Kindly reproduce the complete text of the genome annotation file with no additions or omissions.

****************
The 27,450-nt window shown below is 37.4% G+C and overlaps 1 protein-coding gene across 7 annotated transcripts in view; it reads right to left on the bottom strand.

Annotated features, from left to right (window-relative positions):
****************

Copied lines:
The 27,450-nt window shown below is 37.4% G+C and overlaps 1 protein-coding gene across 7 annotated transcripts in view; it reads right to left on the bottom strand.

Annotated features, from left to right (window-relative positions):